Bloat is a life threatening condition for many dogs, though it’s most common in deep, narrow chested breeds. Bloat is the second-leading killer of dogs (behind cancer). Bloat can kill in less than an hour so time is of the essence; get to your veterinarian immediately!
Bloat is often swallowed air (though food or liquids may be present) and usually happens when there’s an abnormal accumulation of air, fluid or foam in the stomach. Stress has been linked to being a significant contributing factor in developing bloat. Bloat can occur with or without “volvulus” (a twisting of the stomach). As the stomach swells, it can rotate and twist at the esophagus (food tube) or at the duodenum (upper intestine). The twisted stomach traps the air, food or water ingested. Veins are constricted in the abdomen which can lead to low blood pressure, shock, and damage the internal organs. This all combined can quickly kill a dog.
- attempts to vomit (it doesn’t matter if the dog is successful)
- your dog doesn’t act like himself
- significant anxiety or restlessness
- “hunched up” appearance
- bloated abdomen
- off-color gums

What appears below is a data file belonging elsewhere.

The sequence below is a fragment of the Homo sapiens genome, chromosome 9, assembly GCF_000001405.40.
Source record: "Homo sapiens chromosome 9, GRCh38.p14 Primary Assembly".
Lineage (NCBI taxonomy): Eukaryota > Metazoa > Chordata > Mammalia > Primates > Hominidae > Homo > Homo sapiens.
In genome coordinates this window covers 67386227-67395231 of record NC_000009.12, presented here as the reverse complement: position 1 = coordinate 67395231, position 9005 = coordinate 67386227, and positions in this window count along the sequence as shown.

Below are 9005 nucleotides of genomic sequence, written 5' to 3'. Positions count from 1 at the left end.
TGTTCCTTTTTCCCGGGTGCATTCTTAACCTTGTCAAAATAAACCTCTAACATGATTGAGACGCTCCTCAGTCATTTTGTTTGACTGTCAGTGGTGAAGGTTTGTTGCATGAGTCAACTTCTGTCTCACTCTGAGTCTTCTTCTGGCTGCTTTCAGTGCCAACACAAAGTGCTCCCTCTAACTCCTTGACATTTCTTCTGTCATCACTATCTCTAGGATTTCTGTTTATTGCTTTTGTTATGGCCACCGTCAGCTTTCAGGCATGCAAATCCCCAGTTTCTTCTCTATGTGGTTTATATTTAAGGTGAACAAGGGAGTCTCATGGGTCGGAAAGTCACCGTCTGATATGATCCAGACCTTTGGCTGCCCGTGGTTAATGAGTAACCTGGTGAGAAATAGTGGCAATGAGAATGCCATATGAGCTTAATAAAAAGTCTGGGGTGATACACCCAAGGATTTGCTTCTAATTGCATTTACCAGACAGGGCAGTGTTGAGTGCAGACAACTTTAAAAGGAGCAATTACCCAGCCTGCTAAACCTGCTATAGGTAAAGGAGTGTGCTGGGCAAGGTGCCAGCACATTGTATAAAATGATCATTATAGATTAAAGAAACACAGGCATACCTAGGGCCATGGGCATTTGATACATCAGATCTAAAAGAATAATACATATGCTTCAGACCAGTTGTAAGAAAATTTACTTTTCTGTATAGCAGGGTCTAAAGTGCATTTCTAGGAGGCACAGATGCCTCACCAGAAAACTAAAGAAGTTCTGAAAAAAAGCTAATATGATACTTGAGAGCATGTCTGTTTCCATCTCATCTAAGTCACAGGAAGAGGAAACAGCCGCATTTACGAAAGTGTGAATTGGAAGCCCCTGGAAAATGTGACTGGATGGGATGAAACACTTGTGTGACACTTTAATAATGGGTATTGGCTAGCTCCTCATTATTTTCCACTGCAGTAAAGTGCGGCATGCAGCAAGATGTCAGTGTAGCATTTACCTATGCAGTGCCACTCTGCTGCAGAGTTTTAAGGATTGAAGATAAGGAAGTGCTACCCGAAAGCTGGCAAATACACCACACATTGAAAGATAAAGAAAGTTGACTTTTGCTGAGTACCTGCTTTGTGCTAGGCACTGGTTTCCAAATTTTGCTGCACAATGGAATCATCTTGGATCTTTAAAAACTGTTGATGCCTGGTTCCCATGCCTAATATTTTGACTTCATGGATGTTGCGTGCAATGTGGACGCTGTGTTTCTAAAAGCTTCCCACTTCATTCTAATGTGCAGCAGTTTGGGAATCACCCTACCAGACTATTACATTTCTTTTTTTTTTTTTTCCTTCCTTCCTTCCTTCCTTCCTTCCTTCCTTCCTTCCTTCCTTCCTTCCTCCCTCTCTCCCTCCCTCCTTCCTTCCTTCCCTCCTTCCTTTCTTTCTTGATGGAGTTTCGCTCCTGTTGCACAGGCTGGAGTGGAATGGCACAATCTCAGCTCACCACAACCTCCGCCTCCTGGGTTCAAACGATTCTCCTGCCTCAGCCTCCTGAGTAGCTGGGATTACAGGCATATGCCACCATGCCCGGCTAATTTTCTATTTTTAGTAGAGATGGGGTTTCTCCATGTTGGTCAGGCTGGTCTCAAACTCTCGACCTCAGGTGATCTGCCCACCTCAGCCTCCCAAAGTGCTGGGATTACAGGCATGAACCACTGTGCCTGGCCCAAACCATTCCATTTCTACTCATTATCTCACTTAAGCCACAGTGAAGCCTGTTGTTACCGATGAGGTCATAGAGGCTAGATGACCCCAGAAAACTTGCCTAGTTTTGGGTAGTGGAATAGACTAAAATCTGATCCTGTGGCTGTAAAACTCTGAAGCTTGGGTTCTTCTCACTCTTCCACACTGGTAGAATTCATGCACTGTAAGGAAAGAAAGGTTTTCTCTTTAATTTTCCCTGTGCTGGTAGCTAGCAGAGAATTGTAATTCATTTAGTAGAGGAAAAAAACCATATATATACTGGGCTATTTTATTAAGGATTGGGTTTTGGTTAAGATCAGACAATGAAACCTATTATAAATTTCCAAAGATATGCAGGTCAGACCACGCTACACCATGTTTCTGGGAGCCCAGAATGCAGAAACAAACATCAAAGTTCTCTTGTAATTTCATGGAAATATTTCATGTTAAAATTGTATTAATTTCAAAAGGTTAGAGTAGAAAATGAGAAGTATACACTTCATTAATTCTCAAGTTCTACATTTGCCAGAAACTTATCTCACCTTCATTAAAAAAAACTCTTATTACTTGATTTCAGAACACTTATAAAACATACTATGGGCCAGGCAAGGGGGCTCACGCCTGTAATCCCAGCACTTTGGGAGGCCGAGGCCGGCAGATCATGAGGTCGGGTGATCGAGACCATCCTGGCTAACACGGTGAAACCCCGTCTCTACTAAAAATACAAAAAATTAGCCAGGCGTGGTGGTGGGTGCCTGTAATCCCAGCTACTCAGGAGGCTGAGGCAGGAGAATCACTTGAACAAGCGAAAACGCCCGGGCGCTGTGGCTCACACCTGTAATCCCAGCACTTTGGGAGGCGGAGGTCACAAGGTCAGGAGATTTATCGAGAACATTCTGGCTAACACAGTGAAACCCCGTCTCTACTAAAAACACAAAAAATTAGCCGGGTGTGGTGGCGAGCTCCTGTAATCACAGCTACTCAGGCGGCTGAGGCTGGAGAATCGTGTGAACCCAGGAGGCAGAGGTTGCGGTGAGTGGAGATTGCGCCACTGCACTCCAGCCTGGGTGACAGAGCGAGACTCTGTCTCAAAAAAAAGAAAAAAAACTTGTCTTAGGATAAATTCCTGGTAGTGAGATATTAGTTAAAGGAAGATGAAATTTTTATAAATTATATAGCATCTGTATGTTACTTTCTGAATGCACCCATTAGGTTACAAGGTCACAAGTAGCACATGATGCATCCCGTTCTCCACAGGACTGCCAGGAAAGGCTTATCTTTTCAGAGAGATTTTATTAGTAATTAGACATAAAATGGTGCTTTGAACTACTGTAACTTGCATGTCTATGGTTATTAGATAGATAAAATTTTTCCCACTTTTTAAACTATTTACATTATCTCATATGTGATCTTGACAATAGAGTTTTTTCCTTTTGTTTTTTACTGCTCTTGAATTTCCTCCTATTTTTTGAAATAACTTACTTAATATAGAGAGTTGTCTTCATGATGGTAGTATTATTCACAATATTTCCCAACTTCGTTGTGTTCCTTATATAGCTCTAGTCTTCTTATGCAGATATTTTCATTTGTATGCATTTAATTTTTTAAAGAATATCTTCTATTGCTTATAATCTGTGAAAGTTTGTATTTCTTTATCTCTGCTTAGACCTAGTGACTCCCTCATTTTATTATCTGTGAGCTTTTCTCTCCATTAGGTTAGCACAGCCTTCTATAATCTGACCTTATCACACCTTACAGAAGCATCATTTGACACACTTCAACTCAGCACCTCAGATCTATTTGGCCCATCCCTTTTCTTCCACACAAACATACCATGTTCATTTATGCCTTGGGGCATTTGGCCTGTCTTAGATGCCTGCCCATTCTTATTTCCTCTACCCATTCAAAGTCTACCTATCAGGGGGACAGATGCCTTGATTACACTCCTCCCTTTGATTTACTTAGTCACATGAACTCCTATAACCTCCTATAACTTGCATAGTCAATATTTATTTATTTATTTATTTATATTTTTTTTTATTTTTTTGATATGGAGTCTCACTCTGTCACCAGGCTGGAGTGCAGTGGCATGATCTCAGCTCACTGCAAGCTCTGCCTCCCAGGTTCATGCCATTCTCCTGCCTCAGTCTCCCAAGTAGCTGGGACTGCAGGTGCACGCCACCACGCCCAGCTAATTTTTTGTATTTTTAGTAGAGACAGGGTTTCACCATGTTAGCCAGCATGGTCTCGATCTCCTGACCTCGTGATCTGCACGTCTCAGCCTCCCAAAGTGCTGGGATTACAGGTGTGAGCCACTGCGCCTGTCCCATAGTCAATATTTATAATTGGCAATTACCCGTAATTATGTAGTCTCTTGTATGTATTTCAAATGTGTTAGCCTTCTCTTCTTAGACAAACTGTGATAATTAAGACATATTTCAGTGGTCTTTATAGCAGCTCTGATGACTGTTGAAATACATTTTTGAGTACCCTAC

- heavy salivating or drooling
- foamy mucus
BREEDS MOST AT RISK: Doberman Pinscher, Gordon setter, Great Dane, Irish Setter, Irish Wolfhound, Standard Poodle, Weimaraner
DIAGNOSIS: only x-rays can confirm a bloat diagnosis. Reducing pressure inside the stomach is vital.
TREATMENT: emergency therapy with fluids, corticosteroids, antibiotics or drugs related to heart arrhythmias. At the same time, surgery will be performed to rotate the stomach back and secure in its normal position.
PREVENTION: limit water consumption for an hour before or after each meal. Don’t let your dog drain his bowl; water should be consumed in moderate quantities. Do not allow rolling or any other exercise after meals. Give your dog small meals throughout the day.